Ultimately, the film reminds us how important controversial art is in a time of war. Now that the U.S. is in a permanent state of war, we need more such art, not less. More erotic risk-taking, not less.
For Mrs. Henderson, sexuality wasn't a problem. It was an answer.
2. U.S. Attempts to Out-God Iran
As it has for half a century, your government (and all 50 governors) has designated May 4 as a National Day of Prayer. A three-hour National Observance will take place at a congressional office building, and speakers will include Secretary of Labor Elaine Chao. And the religious right has the nerve to call itself disenfranchised?
The mission of the National Day of Prayer Task Force is to "communicate with every individual the need for personal repentance and prayer, mobilizing the Christian community to intercede for America and its leadership." Its national chair is Shirley Dobson, wife of Focus on the Family founder James Dobson. This is the same James Dobson who received a rapturous, wildly inappropriate thank-you letter from Justice Samuel Alioto after he was confirmed onto the Supreme Court (issue #73).
Prayer is not a neutral or generic action, and pronouncements that Americans can pray to whomever we want doesn't make it neutral. I am offended when my President says that some victim or other (of Katrina, a mine explosion, Donald Trump, etc.) is in "our prayers." Over a hundred million Americans don't pray. Prayer is a religious activity, and as such the government has no business sponsoring it.
Besides, the goal of the National Day of Prayer (and of its supporters) isn't prayer, it's transforming the political system. Their 2006 Prayer for the Nation is "Today, we confess our sin of not responding to Your[God's] right to rule in our lives and our nation." They don't mean that metaphorically--they mean it literally. They mean it in exactly the same way that religious fundamentalists in Iran mean it.
I sympathize with America's religious moderates and progressives, who have seen their faith traditions hijacked by sinister anti-democratic forces. Since these moderates say they disagree with the political mayhem being committed in their name, they now have a golden opportunity. Let religious moderates loudly repudiate the National Day of Prayer. Let them say "we will pray when we want, for the ends we desire--but we will not support government-sponsored prayer." Only then can the rest of us take their frustration seriously, and trust their assertion that they can be religious and democratic at the same time.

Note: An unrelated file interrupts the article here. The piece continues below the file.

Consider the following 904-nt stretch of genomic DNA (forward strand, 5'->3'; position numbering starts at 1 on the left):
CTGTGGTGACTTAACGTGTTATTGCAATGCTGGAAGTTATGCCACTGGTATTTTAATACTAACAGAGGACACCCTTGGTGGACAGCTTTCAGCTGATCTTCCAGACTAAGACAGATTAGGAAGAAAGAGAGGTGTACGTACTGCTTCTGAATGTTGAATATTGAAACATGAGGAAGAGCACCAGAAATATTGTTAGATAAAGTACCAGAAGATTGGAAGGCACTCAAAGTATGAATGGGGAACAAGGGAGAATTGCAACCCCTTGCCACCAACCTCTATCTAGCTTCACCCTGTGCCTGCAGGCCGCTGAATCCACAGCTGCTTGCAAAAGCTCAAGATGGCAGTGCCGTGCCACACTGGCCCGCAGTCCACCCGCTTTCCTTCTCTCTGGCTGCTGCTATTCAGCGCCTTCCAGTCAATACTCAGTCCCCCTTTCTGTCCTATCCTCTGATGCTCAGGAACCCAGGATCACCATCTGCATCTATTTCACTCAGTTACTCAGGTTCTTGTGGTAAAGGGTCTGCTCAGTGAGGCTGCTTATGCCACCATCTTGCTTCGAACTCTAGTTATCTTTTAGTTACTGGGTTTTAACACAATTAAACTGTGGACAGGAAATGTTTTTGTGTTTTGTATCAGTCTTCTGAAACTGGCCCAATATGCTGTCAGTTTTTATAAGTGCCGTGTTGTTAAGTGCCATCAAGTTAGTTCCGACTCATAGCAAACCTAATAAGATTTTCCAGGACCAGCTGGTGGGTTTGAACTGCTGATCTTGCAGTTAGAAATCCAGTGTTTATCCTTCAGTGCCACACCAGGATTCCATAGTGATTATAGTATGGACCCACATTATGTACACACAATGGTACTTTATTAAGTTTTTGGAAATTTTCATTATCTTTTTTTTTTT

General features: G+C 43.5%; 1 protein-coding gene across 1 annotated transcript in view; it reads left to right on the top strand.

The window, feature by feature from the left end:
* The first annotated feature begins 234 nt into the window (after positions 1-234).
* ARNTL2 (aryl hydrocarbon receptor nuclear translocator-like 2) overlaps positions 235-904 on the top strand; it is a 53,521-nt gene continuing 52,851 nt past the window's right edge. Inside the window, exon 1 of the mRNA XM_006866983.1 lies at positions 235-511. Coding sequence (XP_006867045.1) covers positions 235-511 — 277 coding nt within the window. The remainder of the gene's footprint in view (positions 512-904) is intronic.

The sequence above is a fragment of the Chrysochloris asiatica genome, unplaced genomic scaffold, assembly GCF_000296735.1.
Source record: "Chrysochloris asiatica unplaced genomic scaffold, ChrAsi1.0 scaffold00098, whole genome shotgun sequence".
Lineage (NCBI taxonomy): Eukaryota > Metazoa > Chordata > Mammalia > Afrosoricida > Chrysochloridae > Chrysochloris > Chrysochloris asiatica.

3. Kansas Teens Do Own Their Bodies
A federal judge has ruled that Kansas law does not require health care workers to report sexual activity by those under 16, invalidating yet another anti-sex opinion by the state's attorney general Phill Kline.
Federal District Judge J. Thomas Marten said the reporting of consensual sex between teen peers would deter young people from seeking medical care, and would overwhelm the state authorities.
The ruling blocks Kline's advisory opinion from guiding the enforcement of Kansas' law requiring the reporting of serious abuse. Kline has demanded that any teen pregnancy, STD, or request for contraception trigger mandatory reporting.
This is the second legal setback this spring for the attorney general's efforts to restrict abortion and other reproductive health care services. In February, the Kansas Supreme Court limited Kline's investigation into two abortion clinics by removing patients' identifying information from the medical records he had requested. This, too, was done under the guise of "protecting young people"--from consensual sex.
It's bad enough that all genital sex between teens under 16 is illegal in Kansas. Judge Marten said Kline's directive improperly conflated this illegal sexual activity with the "abuse" Kline claims he wants to prevent.
"The opinion wrongly redefines the common understanding...by denoting all sexual activity to be 'inherently injurious,'" wrote Judge Marten. "The attorney general's overexpansive interpretation of the reporting statute not only fails to serve the public interest, it actually serves to undermine it."
Public policy that makes things worse--that's how it is in America when it comes to sexuality. The negative results then lead citizens to call for more sex-negative legislation, perpetuating a downward spiral. Examples:
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"Reprinted from Sexual Intelligence, copyright © Marty Klein, Ph.D. (www.SexEd.org)."